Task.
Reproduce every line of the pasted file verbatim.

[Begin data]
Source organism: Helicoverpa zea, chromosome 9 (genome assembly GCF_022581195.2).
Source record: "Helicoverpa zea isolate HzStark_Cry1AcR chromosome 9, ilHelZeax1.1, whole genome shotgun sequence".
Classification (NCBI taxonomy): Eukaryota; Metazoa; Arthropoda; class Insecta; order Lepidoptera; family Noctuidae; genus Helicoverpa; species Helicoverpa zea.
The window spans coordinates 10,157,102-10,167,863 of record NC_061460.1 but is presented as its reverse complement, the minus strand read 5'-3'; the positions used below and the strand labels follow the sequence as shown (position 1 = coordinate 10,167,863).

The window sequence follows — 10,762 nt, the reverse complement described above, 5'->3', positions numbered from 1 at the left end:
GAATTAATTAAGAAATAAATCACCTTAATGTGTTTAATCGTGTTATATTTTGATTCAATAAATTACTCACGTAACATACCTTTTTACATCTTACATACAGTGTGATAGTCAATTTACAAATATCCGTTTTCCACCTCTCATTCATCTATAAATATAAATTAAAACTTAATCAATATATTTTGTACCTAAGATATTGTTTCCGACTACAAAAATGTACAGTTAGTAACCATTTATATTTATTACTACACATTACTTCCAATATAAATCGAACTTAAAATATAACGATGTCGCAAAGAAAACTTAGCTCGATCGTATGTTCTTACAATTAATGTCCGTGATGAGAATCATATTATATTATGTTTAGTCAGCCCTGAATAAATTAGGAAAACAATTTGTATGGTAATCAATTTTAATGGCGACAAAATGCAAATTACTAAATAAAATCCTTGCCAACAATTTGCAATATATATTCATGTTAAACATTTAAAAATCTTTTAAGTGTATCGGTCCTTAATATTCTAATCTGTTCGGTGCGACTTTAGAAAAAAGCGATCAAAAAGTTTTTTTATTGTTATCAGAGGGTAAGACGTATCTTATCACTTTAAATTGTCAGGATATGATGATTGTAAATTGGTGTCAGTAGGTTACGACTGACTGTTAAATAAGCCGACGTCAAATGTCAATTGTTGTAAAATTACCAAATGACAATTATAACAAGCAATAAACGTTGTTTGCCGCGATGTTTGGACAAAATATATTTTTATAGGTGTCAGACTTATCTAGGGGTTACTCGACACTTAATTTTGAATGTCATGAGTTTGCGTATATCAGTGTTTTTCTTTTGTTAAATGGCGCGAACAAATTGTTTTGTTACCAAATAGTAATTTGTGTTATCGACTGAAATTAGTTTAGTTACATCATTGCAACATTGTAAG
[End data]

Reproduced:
Source organism: Helicoverpa zea, chromosome 9 (genome assembly GCF_022581195.2).
Source record: "Helicoverpa zea isolate HzStark_Cry1AcR chromosome 9, ilHelZeax1.1, whole genome shotgun sequence".
Classification (NCBI taxonomy): Eukaryota; Metazoa; Arthropoda; class Insecta; order Lepidoptera; family Noctuidae; genus Helicoverpa; species Helicoverpa zea.
The window spans coordinates 10,157,102-10,167,863 of record NC_061460.1 but is presented as its reverse complement, the minus strand read 5'-3'; the positions used below and the strand labels follow the sequence as shown (position 1 = coordinate 10,167,863).

The window sequence follows — 10,762 nt, the reverse complement described above, 5'->3', positions numbered from 1 at the left end:
GAATTAATTAAGAAATAAATCACCTTAATGTGTTTAATCGTGTTATATTTTGATTCAATAAATTACTCACGTAACATACCTTTTTACATCTTACATACAGTGTGATAGTCAATTTACAAATATCCGTTTTCCACCTCTCATTCATCTATAAATATAAATTAAAACTTAATCAATATATTTTGTACCTAAGATATTGTTTCCGACTACAAAAATGTACAGTTAGTAACCATTTATATTTATTACTACACATTACTTCCAATATAAATCGAACTTAAAATATAACGATGTCGCAAAGAAAACTTAGCTCGATCGTATGTTCTTACAATTAATGTCCGTGATGAGAATCATATTATATTATGTTTAGTCAGCCCTGAATAAATTAGGAAAACAATTTGTATGGTAATCAATTTTAATGGCGACAAAATGCAAATTACTAAATAAAATCCTTGCCAACAATTTGCAATATATATTCATGTTAAACATTTAAAAATCTTTTAAGTGTATCGGTCCTTAATATTCTAATCTGTTCGGTGCGACTTTAGAAAAAAGCGATCAAAAAGTTTTTTTATTGTTATCAGAGGGTAAGACGTATCTTATCACTTTAAATTGTCAGGATATGATGATTGTAAATTGGTGTCAGTAGGTTACGACTGACTGTTAAATAAGCCGACGTCAAATGTCAATTGTTGTAAAATTACCAAATGACAATTATAACAAGCAATAAACGTTGTTTGCCGCGATGTTTGGACAAAATATATTTTTATAGGTGTCAGACTTATCTAGGGGTTACTCGACACTTAATTTTGAATGTCATGAGTTTGCGTATATCAGTGTTTTTCTTTTGTTAAATGGCGCGAACAAATTGTTTTGTTACCAAATAGTAATTTGTGTTATCGACTGAAATTAGTTTAGTTACATCATTGCAACATTGTAAG